Congress Weighs Options to Control Opioid Copycats

January 31, 2020 by Tom Ramstack
September 12, 2019, New York, USA: Members of P.A.I.N. (Prescription Addiction Intervention Now) and Truth Pharm staged a protest on Sept. 12, 2019 outside Purdue Pharma headquarters in Stamford, over their recent controversial opioid settlement. Participants dropped hundreds prescription bottles of OxyContin while holding tombstones with the names of opioids casualties and banners reading "Shame on Sackler" and "200 Dead Each Day." (Erik McGregor/Zuma Press/TNS)

WASHINGTON — Drug control experts urged Congress Tuesday to take quick action to prevent drugs created by clandestine chemists that mimic the effects of opioids from entering legal and illegal marketplaces.

They suggested that Congress turn a temporary order on the chemicals into a permanent prohibition by classifying them as Class 1 – or highly illegal — drugs, similar to heroin or cocaine.

“Congressional action would resolve this issue and permanently address the United States’ response to these deadly fentanyl-related substances,” said Amanda Liskamm, a Justice Department opioid enforcement attorney. 

She spoke during a hearing of the House Judiciary Subcommittee on Crime, Terrorism and Homeland Security, which is considering legislation to prevent the spread of opioid synthetics.

The copycat drugs are commonly called fentanyl analogues, named for the powerful opioid painkiller Fentanyl. It is 100 times more potent than morphine as a painkiller but also more likely to lead to drug addiction and death from overdose.

The federal government’s year-old classification of fentanyl analogues as Class 1 drugs is set to expire Feb. 6.

So far, Congress has reacted with only temporary legislation to avoid interfering with research into antidotes for drug overdoses. It also was looking for a better definition of the broad class of fentanyl analogues.

Liskamm said the proliferation of fentanyl analogues creates significant risk for the public if there is no legislation that clamps down on the drug but still allows research to continue.

“Unfortunately, clandestine chemists have with relative ease created new synthetic variations of fentanyl by introducing minor structural modifications, resulting in new, non-controlled fentanyl-related substances,” Liskamm said in her testimony Tuesday. “These substances are specifically engineered to skirt U.S. law.”

The U.S. Centers for Disease Control and Prevention has reported fentanyl and chemical copycats caused 41 percent of the 70,200 U.S. drug overdoses in 2017.

The Trump administration turned over its proposal for new legislation to Congress Tuesday. It was discussed during the House hearing.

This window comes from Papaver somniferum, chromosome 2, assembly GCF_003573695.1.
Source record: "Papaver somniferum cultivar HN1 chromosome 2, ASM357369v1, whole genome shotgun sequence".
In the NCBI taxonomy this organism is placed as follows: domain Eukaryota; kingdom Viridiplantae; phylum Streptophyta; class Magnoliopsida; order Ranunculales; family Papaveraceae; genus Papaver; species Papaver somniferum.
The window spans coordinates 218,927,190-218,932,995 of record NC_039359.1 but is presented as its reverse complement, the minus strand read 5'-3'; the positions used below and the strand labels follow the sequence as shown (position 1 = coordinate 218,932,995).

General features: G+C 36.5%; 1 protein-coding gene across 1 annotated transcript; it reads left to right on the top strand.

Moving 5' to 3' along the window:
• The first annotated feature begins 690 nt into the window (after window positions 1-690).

The proposal would give the Drug Enforcement Administration (DEA) discretion to decide which fentanyl analogues should be permanently classified as Class 1 drugs. The measure is supposed to make it easier for law enforcement agencies to prosecute anyone who tries to sell opioid’s chemical substitutes.

The proposal also would ease some rules on fentanyl analogue research.

The proposal was developed by the Justice Department and U.S. Health and Human Services Department, both of which sent witnesses to the congressional hearing.

Other parts of the Trump administration proposal would allow the Department of Health and Human Services to remove analogues from Schedule 1 classification if they have medical merit but a low potential for abuse. Some registration requirements for researchers would be streamlined.

The Trump administration proposal is essentially the same as a Republican bill pending in Congress. A vote in the House is expected as soon as this week.

The Senate passed legislation on fentanyl analogues this month but it only extends the temporary classification as a Class1 drug.

Some Democrats expressed concern during the House hearing that the bill could lead to widespread prosecutions of low-level drug offenders who are selling only weak versions of the fentanyl analogues.

One of them was U.S. Rep. Karen Bass, a California Democrat who chairs the subcommittee on crime, terrorism and homeland security.

“Rather than relying solely on incarceration, we need to also focus significantly on treatment,” Bass said. “Under current federal sentencing guidelines, many defendants who are not high level traffickers may be unnecessarily subjected to mandatory minimums that in fact become life sentences. I want to make sure that we don’t repeat what we’ve done in past epidemics, which is the over-criminalization of an addiction.”

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